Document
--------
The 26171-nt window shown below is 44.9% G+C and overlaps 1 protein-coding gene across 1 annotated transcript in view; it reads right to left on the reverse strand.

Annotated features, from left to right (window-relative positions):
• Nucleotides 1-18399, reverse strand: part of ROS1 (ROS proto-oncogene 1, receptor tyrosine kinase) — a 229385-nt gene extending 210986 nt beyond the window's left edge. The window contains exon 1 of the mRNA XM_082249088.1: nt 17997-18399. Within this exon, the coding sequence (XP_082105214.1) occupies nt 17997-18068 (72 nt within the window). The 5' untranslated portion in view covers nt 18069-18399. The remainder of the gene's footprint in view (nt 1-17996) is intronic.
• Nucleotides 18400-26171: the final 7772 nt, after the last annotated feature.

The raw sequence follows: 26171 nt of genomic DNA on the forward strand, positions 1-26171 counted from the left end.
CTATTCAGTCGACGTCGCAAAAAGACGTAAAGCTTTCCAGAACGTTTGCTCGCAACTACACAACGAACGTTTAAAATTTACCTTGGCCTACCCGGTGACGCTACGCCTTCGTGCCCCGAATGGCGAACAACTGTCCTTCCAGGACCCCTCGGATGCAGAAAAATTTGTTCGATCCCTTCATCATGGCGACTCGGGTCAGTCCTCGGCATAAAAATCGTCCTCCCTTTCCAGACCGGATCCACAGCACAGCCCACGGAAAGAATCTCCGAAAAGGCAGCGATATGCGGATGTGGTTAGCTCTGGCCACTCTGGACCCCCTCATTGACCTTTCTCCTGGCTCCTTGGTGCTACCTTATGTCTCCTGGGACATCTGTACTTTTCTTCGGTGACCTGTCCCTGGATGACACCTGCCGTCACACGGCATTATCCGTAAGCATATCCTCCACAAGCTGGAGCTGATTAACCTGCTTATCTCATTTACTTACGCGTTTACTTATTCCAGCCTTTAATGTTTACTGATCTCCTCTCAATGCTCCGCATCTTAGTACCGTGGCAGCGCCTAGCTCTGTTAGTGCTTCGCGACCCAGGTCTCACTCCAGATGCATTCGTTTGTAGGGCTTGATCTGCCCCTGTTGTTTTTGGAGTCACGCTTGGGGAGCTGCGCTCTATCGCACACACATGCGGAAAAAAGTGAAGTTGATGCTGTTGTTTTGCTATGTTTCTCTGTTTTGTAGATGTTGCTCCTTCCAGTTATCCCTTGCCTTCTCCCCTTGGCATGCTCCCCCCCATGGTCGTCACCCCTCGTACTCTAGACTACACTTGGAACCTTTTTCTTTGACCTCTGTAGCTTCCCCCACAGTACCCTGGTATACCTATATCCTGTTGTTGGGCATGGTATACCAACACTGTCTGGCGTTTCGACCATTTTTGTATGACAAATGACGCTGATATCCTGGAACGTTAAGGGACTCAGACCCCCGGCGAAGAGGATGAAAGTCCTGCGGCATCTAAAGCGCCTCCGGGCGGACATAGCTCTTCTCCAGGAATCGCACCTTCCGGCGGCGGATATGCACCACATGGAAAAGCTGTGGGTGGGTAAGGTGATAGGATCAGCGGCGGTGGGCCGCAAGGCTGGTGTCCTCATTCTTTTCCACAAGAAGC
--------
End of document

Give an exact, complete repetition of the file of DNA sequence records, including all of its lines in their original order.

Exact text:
The 26171-nt window shown below is 44.9% G+C and overlaps 1 protein-coding gene across 1 annotated transcript in view; it reads right to left on the reverse strand.

Annotated features, from left to right (window-relative positions):
• Nucleotides 1-18399, reverse strand: part of ROS1 (ROS proto-oncogene 1, receptor tyrosine kinase) — a 229385-nt gene extending 210986 nt beyond the window's left edge. The window contains exon 1 of the mRNA XM_082249088.1: nt 17997-18399. Within this exon, the coding sequence (XP_082105214.1) occupies nt 17997-18068 (72 nt within the window). The 5' untranslated portion in view covers nt 18069-18399. The remainder of the gene's footprint in view (nt 1-17996) is intronic.
• Nucleotides 18400-26171: the final 7772 nt, after the last annotated feature.

The raw sequence follows: 26171 nt of genomic DNA on the forward strand, positions 1-26171 counted from the left end.
CTATTCAGTCGACGTCGCAAAAAGACGTAAAGCTTTCCAGAACGTTTGCTCGCAACTACACAACGAACGTTTAAAATTTACCTTGGCCTACCCGGTGACGCTACGCCTTCGTGCCCCGAATGGCGAACAACTGTCCTTCCAGGACCCCTCGGATGCAGAAAAATTTGTTCGATCCCTTCATCATGGCGACTCGGGTCAGTCCTCGGCATAAAAATCGTCCTCCCTTTCCAGACCGGATCCACAGCACAGCCCACGGAAAGAATCTCCGAAAAGGCAGCGATATGCGGATGTGGTTAGCTCTGGCCACTCTGGACCCCCTCATTGACCTTTCTCCTGGCTCCTTGGTGCTACCTTATGTCTCCTGGGACATCTGTACTTTTCTTCGGTGACCTGTCCCTGGATGACACCTGCCGTCACACGGCATTATCCGTAAGCATATCCTCCACAAGCTGGAGCTGATTAACCTGCTTATCTCATTTACTTACGCGTTTACTTATTCCAGCCTTTAATGTTTACTGATCTCCTCTCAATGCTCCGCATCTTAGTACCGTGGCAGCGCCTAGCTCTGTTAGTGCTTCGCGACCCAGGTCTCACTCCAGATGCATTCGTTTGTAGGGCTTGATCTGCCCCTGTTGTTTTTGGAGTCACGCTTGGGGAGCTGCGCTCTATCGCACACACATGCGGAAAAAAGTGAAGTTGATGCTGTTGTTTTGCTATGTTTCTCTGTTTTGTAGATGTTGCTCCTTCCAGTTATCCCTTGCCTTCTCCCCTTGGCATGCTCCCCCCCATGGTCGTCACCCCTCGTACTCTAGACTACACTTGGAACCTTTTTCTTTGACCTCTGTAGCTTCCCCCACAGTACCCTGGTATACCTATATCCTGTTGTTGGGCATGGTATACCAACACTGTCTGGCGTTTCGACCATTTTTGTATGACAAATGACGCTGATATCCTGGAACGTTAAGGGACTCAGACCCCCGGCGAAGAGGATGAAAGTCCTGCGGCATCTAAAGCGCCTCCGGGCGGACATAGCTCTTCTCCAGGAATCGCACCTTCCGGCGGCGGATATGCACCACATGGAAAAGCTGTGGGTGGGTAAGGTGATAGGATCAGCGGCGGTGGGCCGCAAGGCTGGTGTCCTCATTCTTTTCCACAAGAAGC